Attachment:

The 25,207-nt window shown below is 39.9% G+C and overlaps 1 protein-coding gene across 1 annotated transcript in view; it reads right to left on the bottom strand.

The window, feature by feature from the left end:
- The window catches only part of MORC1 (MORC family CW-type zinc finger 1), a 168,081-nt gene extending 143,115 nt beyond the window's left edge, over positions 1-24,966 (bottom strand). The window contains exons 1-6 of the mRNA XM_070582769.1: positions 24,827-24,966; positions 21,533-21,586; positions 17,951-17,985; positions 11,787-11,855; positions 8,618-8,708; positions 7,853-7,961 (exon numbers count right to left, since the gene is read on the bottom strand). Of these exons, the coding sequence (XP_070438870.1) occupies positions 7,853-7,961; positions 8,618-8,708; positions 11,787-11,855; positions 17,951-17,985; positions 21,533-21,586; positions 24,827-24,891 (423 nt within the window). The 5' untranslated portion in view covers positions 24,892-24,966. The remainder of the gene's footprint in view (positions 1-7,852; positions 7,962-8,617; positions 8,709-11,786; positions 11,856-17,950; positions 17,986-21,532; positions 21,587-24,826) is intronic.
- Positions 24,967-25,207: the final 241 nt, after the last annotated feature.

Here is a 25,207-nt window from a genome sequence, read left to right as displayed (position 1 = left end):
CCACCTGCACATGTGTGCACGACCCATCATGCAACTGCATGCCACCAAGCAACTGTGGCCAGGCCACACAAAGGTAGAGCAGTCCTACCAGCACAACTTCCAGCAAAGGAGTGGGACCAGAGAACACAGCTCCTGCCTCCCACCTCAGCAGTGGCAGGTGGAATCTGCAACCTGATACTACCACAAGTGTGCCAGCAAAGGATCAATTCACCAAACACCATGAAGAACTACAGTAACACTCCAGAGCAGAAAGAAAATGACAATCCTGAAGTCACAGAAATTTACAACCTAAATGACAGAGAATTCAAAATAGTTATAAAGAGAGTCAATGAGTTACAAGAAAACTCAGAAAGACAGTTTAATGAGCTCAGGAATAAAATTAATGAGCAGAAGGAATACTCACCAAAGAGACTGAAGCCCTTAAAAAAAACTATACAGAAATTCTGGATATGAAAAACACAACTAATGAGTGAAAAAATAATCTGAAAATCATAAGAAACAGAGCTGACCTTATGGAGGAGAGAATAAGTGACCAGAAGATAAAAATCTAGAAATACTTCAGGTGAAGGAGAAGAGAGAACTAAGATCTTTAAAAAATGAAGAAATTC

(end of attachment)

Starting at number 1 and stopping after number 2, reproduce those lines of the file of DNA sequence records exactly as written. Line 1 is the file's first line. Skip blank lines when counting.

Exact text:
The 25,207-nt window shown below is 39.9% G+C and overlaps 1 protein-coding gene across 1 annotated transcript in view; it reads right to left on the bottom strand.

The window, feature by feature from the left end: